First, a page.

Monday, 31 July 2017

Santorini (Thera)

Santorini caldera

The volcanic eruption that destroyed the Minoan civilisation of Crete took place sometime between 1500BC and 1650BC on the island of Thera, now commonly called Santorini. The Italianate name was conferred upon it when it formed part of the Venetian Empire.

The most southerly of the Cyclades, this circular group was once a single island, out of which the eruption blew the entire centre to a width of 12 kilometres and a depth of 400 metres, too deep for our ship to anchor, so that we were obliged to drift or steer in circles. The central lagoon is in fact the caldera of the volcano, and seismic activity is not extinct in the area. The central plug is only about 300 years old if I remember rightly.

The eruption was one of the largest in the history of the Earth and its climatic impact can be dated from tree rings. It is the probable source of Plato’s ideas about Atlantis. Without it Mycenaean culture might not have developed to replace the Minoan.

Probably unwisely, we decided to pass on the excursion to Akrotiri, which has been called the Greek Pompeii. Given the heat, the last thing one really needed was a bus trip, but the excavations there remain on the bucket list.

The town of Fira (or Thira) is poised atop cliffs almost 1000 feet high that overlook the caldera. You can reach the lower town from the harbour by cable car or ‘donkey’ (actually mule). If you make the effort to climb up from there to the upper town you are rewarded with an unparalleled view.

The pottery on sale in the souvenir shops also makes you wish you could find some way of getting it home.

Sunday, 30 July 2017

Views from the crow's nest

Ahoy me hearties! Philip's been climbing the rigging again. Once you let him loose on a sailing ship the crow's nest represents a challenge that has to be reached because it's there

It turns out the ratlines of a barquentine are half the width of a full-rigged ship. He was apparently breathing hard by the time he got up there. Fortunately, the view rewarded the effort, because with this rig only the foremast has square sails and you can see past the staysails on the other masts, as you can see in the top left picture.

Anyone who wonders how sharp a lookout's eyes need to be should note how faint the island on the horizon appears in this last photograph, even in good weather like this.

Mykonos and the Cyclades, Greece

It would be hard to imagine a bigger contrast with the historical fascinations of Athens where every corner teems with evidence of the past. Mykonos is a place to go if you like enjoying yourself today.

Provided your enjoyment has something to do with blue water, boats, rugged landscape and haphazardly-arranged little whitewashed buildings. Oh, and sun and beaches and rocks.

The windmills are preserved as a picturesque curiosity. Their canvas sails have been removed and they seem to have been converted into accommodation units.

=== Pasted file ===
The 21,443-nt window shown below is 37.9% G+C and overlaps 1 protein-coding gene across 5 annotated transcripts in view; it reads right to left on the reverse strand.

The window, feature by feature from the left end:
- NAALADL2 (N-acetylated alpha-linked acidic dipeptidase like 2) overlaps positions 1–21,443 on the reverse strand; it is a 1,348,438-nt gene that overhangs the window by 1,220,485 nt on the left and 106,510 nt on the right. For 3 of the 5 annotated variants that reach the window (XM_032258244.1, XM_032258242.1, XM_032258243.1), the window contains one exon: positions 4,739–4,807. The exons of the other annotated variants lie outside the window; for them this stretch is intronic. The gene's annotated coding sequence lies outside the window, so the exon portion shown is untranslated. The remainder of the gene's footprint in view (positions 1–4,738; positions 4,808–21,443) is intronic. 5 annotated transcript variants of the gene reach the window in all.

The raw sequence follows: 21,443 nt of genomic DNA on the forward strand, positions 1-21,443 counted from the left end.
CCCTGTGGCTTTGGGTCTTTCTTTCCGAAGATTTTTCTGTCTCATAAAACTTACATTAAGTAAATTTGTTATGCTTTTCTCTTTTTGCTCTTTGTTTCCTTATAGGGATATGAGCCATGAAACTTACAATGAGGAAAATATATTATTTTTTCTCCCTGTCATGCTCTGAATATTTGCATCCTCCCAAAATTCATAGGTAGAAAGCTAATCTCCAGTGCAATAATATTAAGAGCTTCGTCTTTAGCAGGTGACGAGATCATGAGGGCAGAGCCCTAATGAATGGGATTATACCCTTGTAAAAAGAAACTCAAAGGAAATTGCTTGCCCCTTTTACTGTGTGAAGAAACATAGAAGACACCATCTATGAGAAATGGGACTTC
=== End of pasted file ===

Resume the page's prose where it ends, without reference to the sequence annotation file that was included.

Apart from this, my impression was of a good place to drink beer and do nothing.

Saturday, 29 July 2017

Leaving Piraeus

There is something magical about leaving port at night. Darkness suppresses much ugly functionalism, leaving only an array of lights and illuminated objects. Even a bustling modern dockyard can be a thing of beauty.

Of course for the photographer it helps if the sea is calm and everything moves with studied slow solemnity. I'm not sure if it's compulsory to play Vangelis' Conquest of Paradise on every sailing of every ship and riverboat, but if all the scenery can be persuaded to keep time with those deep, sonorous tones, I'm in favour of it.

Wednesday, 26 July 2017

Greek Statuary

It should be astonishing to think that depiction of the human form in marble or bronze was perfected two and a half thousand years ago. For some strange reason it isn't. We just accept that the Ancient Greeks were really good at this and then move on. This is to extent a measure of how much the foundations of our civilisation are taken for granted today.

This more than life-size statue of Athena (left) is a 3rd century BC, one twelfth scale copy of the original, sculpted for the Parthenon by Phidias in 438 BC. The naked parts of the original statue were of ivory and the rest filigreed with gold. Sadly of course the original is now lost and this Pentelic marble in the Greek National Archaeological Museum is the best preserved copy.

I've selected it as an example because, although the Greek notion of bodily perfection is associated with representations of the nude, the skill in portraying drapery is not far behind and this is able to give us a very clear idea of how well-to-do people dressed.